While also a stable shoe, the Mach 6’s energetic foam and carbon plate seem optimized for running so don’t feel as smooth at walking speeds. The snugger fit also doesn’t work as well for lower-impact walking.


For running, the Mach 6 gets the nod over the Carbon X3. Testers found the Mach 6’s energetic foam and snappy carbon plate delivered excellent energy return to help push you forward with less effort.

The shoe felt fast and responsive at speeds while still providing cushioning for a comfortable ride. The locked-in Jacquard mesh upper secures the foot over any distance without compromising breathability.

While also a capable trainer, the Carbon X3 leans more towards daily mileage rather than race-day speed. The ride doesn’t quite have the pop and excitement of the finely-tuned Mach 6. Go with the Mach 6 if chasing PRs is the goal.

Plantar Fasciitis:

For plantar fasciitis sufferers, the Carbon X3 seems the wiser option. The moderate ProFly X foam cushions heel strikes without being overly soft or unstable. This provides arch support and shock absorption to reduce pain with the first step.

The wide base improves stability for better foot alignment and distribution of pressure. While also cushioned, the Mach 6’s lively foam compresses quickly under the heel which can aggravate plantar fasciitis. The slimmer profile is also less stable. Go with the Carbon X3 for running with plantar fasciitis.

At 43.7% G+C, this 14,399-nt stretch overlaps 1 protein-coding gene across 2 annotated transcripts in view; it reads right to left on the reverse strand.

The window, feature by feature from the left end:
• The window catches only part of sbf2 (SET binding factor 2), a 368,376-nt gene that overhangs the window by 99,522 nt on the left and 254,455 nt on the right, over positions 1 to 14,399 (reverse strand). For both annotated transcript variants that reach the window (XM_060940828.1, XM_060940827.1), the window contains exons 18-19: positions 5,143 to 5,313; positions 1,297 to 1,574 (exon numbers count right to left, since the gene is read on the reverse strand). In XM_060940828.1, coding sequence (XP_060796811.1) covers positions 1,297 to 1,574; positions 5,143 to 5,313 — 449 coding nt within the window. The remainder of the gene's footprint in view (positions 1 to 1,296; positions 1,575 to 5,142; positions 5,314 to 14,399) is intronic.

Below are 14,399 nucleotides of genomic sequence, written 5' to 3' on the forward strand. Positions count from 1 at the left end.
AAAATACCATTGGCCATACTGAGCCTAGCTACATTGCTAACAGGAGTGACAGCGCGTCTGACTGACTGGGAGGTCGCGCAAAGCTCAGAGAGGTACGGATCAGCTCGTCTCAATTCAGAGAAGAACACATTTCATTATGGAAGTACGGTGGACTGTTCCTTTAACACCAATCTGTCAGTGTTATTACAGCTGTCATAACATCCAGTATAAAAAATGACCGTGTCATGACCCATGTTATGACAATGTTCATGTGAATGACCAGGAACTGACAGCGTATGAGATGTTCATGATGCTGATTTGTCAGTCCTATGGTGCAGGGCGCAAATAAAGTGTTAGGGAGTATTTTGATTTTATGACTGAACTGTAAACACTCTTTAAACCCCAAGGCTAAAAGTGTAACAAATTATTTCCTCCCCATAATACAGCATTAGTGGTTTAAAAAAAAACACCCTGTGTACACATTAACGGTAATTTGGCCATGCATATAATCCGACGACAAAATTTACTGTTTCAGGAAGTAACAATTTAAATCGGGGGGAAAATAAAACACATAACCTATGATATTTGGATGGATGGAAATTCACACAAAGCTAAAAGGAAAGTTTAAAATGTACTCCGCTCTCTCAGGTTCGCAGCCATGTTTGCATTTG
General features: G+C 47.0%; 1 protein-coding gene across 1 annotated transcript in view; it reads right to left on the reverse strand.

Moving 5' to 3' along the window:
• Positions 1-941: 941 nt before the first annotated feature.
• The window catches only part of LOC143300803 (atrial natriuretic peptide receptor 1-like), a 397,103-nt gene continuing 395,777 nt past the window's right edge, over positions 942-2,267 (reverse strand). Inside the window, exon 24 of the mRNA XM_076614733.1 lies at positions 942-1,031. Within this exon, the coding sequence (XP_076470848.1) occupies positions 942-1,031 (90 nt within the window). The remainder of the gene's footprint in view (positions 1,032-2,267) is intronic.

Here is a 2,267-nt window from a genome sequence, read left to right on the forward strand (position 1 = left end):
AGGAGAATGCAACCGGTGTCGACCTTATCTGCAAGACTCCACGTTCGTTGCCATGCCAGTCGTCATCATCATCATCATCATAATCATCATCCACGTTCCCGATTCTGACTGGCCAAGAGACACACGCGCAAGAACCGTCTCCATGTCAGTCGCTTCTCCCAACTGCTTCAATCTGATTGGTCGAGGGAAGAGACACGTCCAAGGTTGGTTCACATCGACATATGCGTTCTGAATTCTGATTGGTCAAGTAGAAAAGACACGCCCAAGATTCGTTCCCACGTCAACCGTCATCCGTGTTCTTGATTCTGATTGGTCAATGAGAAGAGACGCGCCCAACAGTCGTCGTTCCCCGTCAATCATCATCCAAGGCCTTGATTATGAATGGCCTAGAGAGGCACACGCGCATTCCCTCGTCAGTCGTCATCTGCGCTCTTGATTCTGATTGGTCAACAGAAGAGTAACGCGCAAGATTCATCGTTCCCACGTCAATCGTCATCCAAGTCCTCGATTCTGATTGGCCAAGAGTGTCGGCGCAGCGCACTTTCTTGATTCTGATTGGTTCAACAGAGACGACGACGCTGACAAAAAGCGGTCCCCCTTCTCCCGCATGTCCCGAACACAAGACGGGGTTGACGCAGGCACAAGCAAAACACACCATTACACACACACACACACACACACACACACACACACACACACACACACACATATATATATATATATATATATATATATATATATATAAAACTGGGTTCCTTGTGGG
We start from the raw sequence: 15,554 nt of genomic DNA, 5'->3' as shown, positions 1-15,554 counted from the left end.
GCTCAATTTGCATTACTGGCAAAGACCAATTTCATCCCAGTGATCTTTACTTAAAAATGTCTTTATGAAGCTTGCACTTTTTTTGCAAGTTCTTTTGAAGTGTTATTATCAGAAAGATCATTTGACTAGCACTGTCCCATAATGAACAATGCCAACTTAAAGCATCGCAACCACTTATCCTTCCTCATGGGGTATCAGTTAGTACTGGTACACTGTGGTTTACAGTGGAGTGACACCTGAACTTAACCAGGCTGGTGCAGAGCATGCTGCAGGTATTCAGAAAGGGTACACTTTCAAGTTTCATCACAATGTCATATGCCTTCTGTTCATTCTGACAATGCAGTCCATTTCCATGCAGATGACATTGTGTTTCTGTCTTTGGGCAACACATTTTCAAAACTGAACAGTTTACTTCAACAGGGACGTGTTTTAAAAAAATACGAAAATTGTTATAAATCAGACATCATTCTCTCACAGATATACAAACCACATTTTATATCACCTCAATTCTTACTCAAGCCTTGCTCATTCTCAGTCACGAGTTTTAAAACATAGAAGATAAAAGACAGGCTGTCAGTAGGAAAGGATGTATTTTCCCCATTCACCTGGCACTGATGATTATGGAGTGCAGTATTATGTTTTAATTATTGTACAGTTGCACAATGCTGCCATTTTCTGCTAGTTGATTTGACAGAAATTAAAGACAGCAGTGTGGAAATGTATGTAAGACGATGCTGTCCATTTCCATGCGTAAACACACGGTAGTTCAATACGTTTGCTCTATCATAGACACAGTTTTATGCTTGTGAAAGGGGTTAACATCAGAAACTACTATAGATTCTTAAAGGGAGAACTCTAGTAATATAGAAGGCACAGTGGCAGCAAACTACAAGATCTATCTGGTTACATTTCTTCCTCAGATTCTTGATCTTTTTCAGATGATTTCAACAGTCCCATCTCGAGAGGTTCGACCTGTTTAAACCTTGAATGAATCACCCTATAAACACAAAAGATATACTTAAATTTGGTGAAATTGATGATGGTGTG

Standing All Day:

Considering a long day standing, the Carbon X3 again gets the nod for its superior stability. The broad footprint and knit upper securely hold the foot in place to avoid fatigue.

There’s enough ProFly X foam to add comfort and support without sacrificing stability. The Mach 6’s lively cushioning starts to feel less consistent after hours of standing.

Its energetic rebound can make keeping the foot steadily grounded a challenge. The Carbon X3’s balance of comfort, support, and stability caters better to all-day wear whether you’re running errands or on your feet at work.

Final verdict:

While a stable and cushioned option for daily training, the Hoka Carbon X3’s $200 price tag is hard to justify when the Mach 6 offers similar technologies for $60 less. The Carbon X3’s ProFlyX foam and knit upper get the job done but don’t feel particularly special or innovative.

Meanwhile, the Mach 6 brings exciting upgrades like a snappy carbon plate and energetic midsole at an affordable cost. Unless you need maximum stability for overpronation, the Mach 6 is the winner here for its lively responsive ride that excels at tempo days and races, all while delivering better value over the dated Carbon X3.

Leave a comment